Picks and Pans Review: Learning to Fly
by Sam Keen
Imagine disrupting your pleasant but mundane life and training to become—ta dah!—a flying trapeze artist. Now imagine doing it at the age of 61. That's the unlikely adventure at the heart of this invigorating memoir by Keen, author of the 1991 bestseller Fire in the Belly (a treatise on manhood). A former religion professor, Keen embraces his scary new obsession with such joyful abandon that it's all but impossible not to pull for him as he wedges his aching body into tights and tries, again and again, to fly.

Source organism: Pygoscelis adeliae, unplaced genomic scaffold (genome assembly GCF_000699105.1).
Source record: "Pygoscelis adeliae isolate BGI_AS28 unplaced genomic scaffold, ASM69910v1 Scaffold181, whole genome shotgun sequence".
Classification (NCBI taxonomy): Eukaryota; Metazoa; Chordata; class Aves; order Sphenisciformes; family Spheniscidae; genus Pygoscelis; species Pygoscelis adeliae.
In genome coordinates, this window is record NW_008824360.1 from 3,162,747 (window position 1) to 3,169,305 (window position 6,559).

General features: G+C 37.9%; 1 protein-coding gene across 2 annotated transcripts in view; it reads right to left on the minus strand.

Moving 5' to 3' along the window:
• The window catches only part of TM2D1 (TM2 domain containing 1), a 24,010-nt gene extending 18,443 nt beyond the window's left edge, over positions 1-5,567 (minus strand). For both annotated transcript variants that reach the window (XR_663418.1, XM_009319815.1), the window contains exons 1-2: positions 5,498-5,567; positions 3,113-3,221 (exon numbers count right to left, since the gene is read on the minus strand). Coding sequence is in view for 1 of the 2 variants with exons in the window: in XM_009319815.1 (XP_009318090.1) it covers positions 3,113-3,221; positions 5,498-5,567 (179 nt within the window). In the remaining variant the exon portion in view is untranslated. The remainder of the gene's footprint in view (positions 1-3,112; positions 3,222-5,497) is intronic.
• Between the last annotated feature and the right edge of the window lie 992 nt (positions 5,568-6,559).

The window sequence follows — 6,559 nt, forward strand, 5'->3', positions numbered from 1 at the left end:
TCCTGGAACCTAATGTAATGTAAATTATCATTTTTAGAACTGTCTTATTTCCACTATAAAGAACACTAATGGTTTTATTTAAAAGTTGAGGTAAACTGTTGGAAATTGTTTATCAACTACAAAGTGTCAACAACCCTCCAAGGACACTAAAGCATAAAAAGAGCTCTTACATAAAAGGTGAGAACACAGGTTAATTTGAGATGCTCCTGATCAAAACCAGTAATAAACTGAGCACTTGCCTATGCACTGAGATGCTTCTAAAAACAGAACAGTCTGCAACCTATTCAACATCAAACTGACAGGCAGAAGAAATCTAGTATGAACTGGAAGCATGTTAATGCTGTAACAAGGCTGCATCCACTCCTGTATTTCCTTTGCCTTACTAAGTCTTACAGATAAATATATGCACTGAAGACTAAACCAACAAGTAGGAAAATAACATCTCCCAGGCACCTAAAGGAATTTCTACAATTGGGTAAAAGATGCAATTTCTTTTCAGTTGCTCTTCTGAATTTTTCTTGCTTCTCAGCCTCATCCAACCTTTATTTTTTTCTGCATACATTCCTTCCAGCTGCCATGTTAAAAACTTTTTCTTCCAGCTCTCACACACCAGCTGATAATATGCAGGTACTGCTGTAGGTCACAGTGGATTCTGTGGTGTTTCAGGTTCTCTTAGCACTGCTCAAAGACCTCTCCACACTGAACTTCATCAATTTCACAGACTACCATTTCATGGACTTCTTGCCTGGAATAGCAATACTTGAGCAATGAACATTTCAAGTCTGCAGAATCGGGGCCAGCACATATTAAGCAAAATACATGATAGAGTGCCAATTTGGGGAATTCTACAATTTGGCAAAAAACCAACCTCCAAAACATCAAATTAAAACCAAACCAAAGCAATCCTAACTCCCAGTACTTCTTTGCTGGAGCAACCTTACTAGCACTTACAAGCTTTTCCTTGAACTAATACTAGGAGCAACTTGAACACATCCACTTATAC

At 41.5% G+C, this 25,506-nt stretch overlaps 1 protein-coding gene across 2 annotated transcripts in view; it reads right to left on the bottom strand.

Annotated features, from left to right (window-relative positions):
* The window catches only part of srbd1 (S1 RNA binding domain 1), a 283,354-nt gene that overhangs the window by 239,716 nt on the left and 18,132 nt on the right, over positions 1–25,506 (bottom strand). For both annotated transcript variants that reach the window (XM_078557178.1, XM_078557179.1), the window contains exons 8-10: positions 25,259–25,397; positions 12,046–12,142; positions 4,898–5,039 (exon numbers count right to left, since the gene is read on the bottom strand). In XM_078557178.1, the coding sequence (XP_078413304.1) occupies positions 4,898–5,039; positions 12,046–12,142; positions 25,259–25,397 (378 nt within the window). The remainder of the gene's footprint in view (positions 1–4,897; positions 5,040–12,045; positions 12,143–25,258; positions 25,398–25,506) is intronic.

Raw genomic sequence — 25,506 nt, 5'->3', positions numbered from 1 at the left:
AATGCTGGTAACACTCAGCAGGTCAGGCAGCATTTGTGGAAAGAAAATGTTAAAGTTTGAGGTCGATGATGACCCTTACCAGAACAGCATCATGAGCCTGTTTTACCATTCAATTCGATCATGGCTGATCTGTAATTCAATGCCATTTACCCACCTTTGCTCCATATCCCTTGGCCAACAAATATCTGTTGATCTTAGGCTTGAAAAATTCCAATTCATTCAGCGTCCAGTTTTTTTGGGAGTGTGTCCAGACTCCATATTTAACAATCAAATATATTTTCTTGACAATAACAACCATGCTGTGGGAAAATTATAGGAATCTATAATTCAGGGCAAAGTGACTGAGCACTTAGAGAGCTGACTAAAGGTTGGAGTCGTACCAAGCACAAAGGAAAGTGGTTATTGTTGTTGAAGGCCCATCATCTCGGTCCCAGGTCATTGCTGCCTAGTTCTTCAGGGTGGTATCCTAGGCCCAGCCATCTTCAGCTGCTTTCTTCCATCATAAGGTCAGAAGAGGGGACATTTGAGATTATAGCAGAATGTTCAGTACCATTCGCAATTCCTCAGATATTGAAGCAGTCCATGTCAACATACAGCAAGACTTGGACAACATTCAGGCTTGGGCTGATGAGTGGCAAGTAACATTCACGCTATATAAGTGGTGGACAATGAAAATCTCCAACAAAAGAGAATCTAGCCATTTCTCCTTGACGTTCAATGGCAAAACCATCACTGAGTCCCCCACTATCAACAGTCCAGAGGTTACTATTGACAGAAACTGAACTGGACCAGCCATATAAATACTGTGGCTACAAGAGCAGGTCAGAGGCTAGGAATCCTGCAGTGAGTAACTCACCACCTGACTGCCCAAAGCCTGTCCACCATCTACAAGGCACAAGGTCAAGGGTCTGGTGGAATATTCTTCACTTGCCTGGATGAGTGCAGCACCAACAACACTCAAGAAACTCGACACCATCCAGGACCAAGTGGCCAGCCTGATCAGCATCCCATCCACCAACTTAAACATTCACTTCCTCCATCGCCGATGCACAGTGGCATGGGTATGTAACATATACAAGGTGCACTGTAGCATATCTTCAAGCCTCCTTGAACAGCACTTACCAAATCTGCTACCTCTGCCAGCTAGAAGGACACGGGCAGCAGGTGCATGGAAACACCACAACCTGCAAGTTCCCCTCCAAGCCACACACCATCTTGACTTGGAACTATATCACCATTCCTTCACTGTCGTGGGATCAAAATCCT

At times, Keen lays on the spiritualism a bit heavily. The planges, splits and other trapeze tricks he attempts seem far less exhausting than his relentless soul-searching ("something in my DNA," he writes, "has destined me to become a butterfly"). In the end, however, Keen's Roberto Benigni-like sense of wonder is as winning as a flawless triple spiral. (Broadway, $23)
Bottom Line: Memoir that truly soars